By Jose Jara
THE Meg-nificent MEG!
By Daniel Guzman
The Meg, another shark thriller for the summer is hitting the big screen this week ready to sink its teeth against its former predators (i.e, Jaws, Deep Blue Sea, The Shallows, 47 Meters Down). I was fortunate enough to take my whole gang (daughter, son, and wife) along for this wet & scary ride that this film was ready to dish out. With a plethora of movie viewing palates compiled in my family nucleus, the overall verdict coming from my brood is that The Meg satisfies your craving for an underwater carnage all within the comfort of your cushioned theater seat on comfortable dry land.
Any director set on making a shark thriller must always have in the back of their mind the comparison that is going to be made of their film versus the iconic Steven Spielberg’s Jaws. Many films have tried to replicate Jaws’ successful recipe and have more than often fallen flat, unable match its box office reign as well as its influence in forever scarring the stereotype that sharks are villains out to kill any oblivious beach goer crossing its path. Director Jon Turteltaub is able to deliver good nail-biting nerves and jump a little in your seat fright in The Meg by bringing back to life an extinct gargantuan water predator known as the Megalodon shark. In other shark films that try to one up Jaws, their attempts come with making the shark smarter, but director Turteltaub decided to put the focus on the lore of the possibility that a prehistoric shark has been out of our radar thanks to mother nature’s secret underwater homeostasis for those things that are far too deep to be unmasked.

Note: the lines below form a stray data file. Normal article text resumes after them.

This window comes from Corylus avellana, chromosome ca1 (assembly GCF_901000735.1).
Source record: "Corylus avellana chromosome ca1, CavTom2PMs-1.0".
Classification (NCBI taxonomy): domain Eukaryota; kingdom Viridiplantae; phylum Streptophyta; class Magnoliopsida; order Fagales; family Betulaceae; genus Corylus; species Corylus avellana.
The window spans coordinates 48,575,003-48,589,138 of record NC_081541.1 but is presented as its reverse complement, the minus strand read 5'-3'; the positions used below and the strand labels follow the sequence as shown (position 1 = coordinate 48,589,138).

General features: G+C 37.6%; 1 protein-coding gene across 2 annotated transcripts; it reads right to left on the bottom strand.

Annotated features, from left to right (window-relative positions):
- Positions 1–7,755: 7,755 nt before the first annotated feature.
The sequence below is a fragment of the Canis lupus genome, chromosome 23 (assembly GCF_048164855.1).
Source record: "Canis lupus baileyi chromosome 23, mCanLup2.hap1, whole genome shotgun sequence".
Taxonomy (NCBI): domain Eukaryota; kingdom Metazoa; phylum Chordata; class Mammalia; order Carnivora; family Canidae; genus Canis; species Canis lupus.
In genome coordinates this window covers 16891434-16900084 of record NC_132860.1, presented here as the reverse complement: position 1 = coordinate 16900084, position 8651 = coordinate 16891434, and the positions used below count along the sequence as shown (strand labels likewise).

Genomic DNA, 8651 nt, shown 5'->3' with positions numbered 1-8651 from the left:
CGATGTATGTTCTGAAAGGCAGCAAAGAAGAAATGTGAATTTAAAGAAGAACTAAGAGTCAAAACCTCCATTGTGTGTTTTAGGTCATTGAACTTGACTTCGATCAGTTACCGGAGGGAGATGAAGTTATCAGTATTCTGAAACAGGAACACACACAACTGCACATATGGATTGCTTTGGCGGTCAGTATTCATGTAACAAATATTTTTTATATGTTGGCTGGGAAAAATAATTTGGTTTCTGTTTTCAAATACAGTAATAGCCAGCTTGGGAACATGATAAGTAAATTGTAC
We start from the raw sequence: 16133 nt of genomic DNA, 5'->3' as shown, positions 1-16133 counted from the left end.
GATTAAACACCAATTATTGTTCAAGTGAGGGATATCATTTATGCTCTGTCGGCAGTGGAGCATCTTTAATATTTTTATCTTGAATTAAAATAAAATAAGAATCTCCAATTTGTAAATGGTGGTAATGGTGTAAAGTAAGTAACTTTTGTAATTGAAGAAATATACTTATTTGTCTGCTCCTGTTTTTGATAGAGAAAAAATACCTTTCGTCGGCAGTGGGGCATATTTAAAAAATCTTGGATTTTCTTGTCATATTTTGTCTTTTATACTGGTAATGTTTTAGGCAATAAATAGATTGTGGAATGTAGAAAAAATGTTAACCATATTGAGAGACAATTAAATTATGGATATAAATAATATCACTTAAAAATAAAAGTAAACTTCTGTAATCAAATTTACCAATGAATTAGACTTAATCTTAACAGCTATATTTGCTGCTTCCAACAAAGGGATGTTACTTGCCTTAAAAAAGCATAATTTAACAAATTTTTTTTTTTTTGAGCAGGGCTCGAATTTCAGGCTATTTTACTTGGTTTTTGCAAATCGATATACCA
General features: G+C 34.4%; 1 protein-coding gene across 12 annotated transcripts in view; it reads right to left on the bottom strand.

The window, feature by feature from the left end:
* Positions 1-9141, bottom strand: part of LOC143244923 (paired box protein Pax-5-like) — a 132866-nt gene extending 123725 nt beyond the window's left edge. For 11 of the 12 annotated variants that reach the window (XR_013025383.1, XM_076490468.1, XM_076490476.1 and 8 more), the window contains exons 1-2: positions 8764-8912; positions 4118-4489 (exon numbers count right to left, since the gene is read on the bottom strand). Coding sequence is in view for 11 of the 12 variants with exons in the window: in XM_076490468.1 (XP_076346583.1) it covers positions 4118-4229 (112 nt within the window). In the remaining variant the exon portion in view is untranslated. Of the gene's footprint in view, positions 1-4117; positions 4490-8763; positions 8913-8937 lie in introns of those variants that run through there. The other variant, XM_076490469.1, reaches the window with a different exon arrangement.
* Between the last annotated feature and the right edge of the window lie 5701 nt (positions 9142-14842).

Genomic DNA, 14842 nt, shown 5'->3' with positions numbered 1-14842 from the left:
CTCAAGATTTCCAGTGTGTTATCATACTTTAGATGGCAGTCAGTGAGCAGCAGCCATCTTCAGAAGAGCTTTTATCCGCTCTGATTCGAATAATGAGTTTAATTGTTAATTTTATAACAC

Every story needs a hero, and who better to play that role in a larger than life shark action film than actor Jason Statham (Transporter, Expendables) who plays a deep-sea rescue diver named Jonas. Jonas is called to help rescue his ex-wife, a deep-sea submarine pilot, from a botched underwater exploration mission that goes horribly wrong after an unknown underwater predator, Megalodon, leaves the mission crew stranded in an undiscovered floor of the ocean. This mission is being funded by billionaire entrepreneur, Jack Morris, played by the hilariously funny Rainn Wilson (The Office). The movie packs a few side characters that gives this film more appeal, such as the scene stealing presence of a little girl named Meiying, actress Shuya Sophia Cai. Other honorable mentions were actor Cliff Curtis (Whale Rider, Fear the Walking Dead), who plays as Jonas’ well-known friend, Robert Taylor (Longmire), who plays Dr. Heller, a Dr. who had gone on a previous rescue mission with Jonas and believes his judgement is questionable. Both play their parts respectably adding a good mix to the story that is needed.
The biggest star in this film though is not the people, but the Megalodon. The people will come to the theater to watch the Megalodon come from the deepest bottom of the uncharted sea and wreak havoc, tearing boats, submarines, and limbs apart at every theater near you. The shark scenes pack on plenty of gut wrenching scares. The film doesn’t top the king of all shark films, Jaws, but I don’t believe that is what director Turteltaub was aiming for in this movie. The Meg isn’t only an action shark thriller. The film also has plenty of things that it purposely wants you to laugh about. The Meg doesn’t take itself too seriously yet has not given up all realism like Sharknado did. The outcome ends up being a colossal shark ready to eat everything and everyone, with Statham on the helm of death defying heroics, and plenty of laughs to boot. If you enjoy shark scares and a few chuckles along the way, go and catch yourself the biggest fish out in the theater, The Meg!
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